The Bull is Everyone’s Friendly Neighborhood Bar

In the heart of downtown, a little establishment with a lot of character.


There’s nothing more satisfying than walking into a local watering hole after a long day and seeing a friendly face behind the bar.

One such place is The Bull, a downtown Gainesville establishment where no one is a stranger. Manager Jacob Larson and his bartending staff make sure of that with warm smiles and, oftentimes, firm handshakes. Maybe even a hug.

“I love this place because it’s so welcoming,” said Del Wallis, who was catching up with old friends on a  spirited Friday night at The Bull.

The Gainesville native, who now lives in Jacksonville with her husband and 3-year-old daughter, was in town visiting family. She couldn’t resist dropping in at her old haunt.

“This place feels like home,” she said. “It’s small, but not too small, and it’s not loud like so many bars.”

The Bull is what many people might call “intimate,” occupying a long, narrow space at the end of a downtown block that once housed a furniture store. A double-sided red bench sits out front. (Strangely enough, the bench has its own Facebook page with 41 “likes.”)

Inside, the original wood floor gives the place character, as do old church pews used for seating and large wooden tables once used in classrooms. The bar itself, lining the left side of The Bull, is made from reclaimed heart pine.

Along the right wall, above the small band corner, three suspended fireplace mantels have stories all their own. All was salvaged from New Orleans homes following Hurricane Katrina.

“They add symbolically and metaphorically to the atmosphere of the place,” Larson said.

Paintings by local artists adorn the walls.

“We’re not a gallery, but maybe one of the luxuries for our repeat customers is that the artwork starts to speak to them,” Larson said.

The Bull offers patrons a selection of craft beers on tap as well as a large selection of brews from glass and cans. Chalkboards list a variety of red, white and sparkling wines available.

“It’s not just a place where people come, but a place where people become.
— Jacob Larson, owner

Larson, recognizable by his handlebar mustache, said he sees The Bull as more than a beer-and-wine bar. He considers it a destination for people to connect on a personal level while enjoying great music and artwork.

“It’s not just a place where people come, but a place where people become,” he said, pausing to let the play on words sink in. “It’s a place to unwind and be understood.”

Larson, 39, took over management of the Bull last year. His daytime job is community pastor at the Vineyard, a Gainesville church that he describes as “a movement based on values more than on tradition.”

The two jobs, he said, are not mutually exclusive. He describes it as a Venn diagram where “the overlapping part is more than most people assume.” Both duties involve giving people experiences that can enrich their lives.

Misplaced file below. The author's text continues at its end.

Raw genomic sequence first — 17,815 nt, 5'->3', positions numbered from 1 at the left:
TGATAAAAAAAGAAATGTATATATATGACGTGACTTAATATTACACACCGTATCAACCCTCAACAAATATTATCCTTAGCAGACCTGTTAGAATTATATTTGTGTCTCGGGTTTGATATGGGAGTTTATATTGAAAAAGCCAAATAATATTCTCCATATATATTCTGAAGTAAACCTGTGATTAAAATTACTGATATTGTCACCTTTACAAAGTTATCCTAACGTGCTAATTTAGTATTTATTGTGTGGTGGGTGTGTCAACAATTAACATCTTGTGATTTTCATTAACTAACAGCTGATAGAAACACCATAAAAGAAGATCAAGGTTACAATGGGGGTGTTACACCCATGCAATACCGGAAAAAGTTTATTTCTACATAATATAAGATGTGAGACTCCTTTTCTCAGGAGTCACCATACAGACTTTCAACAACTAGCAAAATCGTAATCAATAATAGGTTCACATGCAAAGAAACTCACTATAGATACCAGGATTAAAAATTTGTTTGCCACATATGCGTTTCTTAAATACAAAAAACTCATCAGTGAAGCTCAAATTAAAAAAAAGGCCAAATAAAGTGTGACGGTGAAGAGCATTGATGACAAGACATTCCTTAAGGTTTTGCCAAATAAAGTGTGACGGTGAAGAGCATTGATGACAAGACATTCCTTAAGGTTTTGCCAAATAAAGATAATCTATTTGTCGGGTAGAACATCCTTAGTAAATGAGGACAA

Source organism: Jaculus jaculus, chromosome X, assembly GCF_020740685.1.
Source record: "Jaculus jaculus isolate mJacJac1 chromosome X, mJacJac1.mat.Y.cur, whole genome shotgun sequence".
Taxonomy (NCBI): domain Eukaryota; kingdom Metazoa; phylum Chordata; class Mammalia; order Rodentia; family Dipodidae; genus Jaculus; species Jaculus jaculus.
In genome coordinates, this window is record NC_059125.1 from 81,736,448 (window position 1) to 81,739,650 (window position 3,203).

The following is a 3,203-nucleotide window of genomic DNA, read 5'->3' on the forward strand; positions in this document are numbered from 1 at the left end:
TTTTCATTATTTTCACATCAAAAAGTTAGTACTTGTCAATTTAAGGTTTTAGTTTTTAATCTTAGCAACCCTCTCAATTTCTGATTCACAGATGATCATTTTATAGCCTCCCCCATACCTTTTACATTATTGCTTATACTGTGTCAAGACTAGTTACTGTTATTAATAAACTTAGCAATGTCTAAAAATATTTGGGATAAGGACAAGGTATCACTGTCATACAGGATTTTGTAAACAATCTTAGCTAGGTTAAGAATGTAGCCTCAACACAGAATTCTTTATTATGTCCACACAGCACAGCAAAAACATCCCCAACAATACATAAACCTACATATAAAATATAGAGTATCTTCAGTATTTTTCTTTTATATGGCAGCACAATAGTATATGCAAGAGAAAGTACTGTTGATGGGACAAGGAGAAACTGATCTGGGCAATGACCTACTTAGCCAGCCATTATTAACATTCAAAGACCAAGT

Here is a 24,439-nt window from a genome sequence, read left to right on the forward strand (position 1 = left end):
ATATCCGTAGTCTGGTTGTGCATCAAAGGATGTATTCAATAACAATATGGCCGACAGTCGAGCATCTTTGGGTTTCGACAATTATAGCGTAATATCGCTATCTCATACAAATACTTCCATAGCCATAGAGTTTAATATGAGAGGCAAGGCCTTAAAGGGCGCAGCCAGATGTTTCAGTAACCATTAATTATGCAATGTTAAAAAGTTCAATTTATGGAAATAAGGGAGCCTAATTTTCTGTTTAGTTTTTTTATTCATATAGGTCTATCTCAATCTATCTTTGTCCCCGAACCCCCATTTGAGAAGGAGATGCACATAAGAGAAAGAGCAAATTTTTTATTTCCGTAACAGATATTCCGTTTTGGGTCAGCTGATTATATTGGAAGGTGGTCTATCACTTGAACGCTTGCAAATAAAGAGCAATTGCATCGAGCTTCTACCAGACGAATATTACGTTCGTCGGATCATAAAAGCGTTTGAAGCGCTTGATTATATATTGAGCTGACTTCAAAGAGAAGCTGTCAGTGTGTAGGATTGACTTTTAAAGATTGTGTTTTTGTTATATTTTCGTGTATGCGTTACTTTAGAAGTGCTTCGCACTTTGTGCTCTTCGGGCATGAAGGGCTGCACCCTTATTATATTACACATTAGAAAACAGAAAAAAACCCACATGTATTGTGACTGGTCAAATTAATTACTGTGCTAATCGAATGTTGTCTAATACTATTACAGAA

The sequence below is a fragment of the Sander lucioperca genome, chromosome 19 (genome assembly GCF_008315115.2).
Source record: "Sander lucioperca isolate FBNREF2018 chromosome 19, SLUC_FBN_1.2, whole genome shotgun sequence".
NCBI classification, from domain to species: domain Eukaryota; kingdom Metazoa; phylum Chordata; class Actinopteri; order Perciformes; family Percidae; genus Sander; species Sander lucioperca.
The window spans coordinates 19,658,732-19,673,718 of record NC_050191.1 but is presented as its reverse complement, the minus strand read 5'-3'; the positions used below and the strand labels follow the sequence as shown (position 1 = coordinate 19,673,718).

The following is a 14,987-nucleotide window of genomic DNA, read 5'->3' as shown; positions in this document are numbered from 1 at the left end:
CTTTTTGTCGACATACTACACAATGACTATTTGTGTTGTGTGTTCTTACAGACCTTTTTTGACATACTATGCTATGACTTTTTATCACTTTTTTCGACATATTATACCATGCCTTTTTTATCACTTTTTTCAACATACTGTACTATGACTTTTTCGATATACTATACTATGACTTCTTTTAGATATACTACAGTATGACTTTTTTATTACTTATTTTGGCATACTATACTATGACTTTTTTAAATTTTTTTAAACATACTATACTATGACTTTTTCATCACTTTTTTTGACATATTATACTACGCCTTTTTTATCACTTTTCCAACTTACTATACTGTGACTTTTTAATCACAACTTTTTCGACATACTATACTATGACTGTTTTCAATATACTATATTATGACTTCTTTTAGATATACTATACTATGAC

bull posterLarson pulled out a small book, aptly titled “Multi-Careering: Do Work That Matters at Every Stage of Your Journey,” by Bob Goff.

“My schedule is pretty flexible,” he said, adding that his wife of 15 years, Jackie, tends bar and offers him encouragement. “I’ve had nothing but great support.”

Larson has a degree in business administration from UF. He also is executive director of Society Promotions, which he started with Michael O’Malley in 2008. The company strives to promote and produce art, music and cultural experiences that benefit and inspire social change.

Several times a year, The Bull sponsors fundraisers. Local musicians donate their time to benefit such worthy as the One Room School House and Kids Count of Alachua County.

For the past four years, The Bull has hosted Groove Before Christmas, featuring musicians putting their own spin on holiday classics.

“Society Promotions has allowed us to develop good friendships over the years,” Larson said. “The Bull has become its landing spot. We get to create art and music here and elevate Gainesville. We want to give people opportunities to be heard.”

There aren’t too many bar managers who can glance around the room and spot people, such as Del Wallis, whose wedding he performed.

“I don’t fit into the stereotype of a man of the cloth, but neither did Jesus,” Larson said. “I figure if anyone accuses me of being a drunkard, a glutton and a friend of sinners, I’m in good company.”

— Noel Leroux


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The Bull

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The Bull 29.651051, -82.325880 18 SW 1st Ave, Gainesville, FL, United States (Directions)

The Bull
18 SW 1st Ave.
Gainesville, FL 32601
(352) 672-6266

Hours: Monday through Saturday, 4 p.m.-2 a.m. (Closed Sunday)

Live Music: Jazzology on Tuesdays, Open Mic on alternating Wednesdays,  Three Flights Up on alternating Fridays

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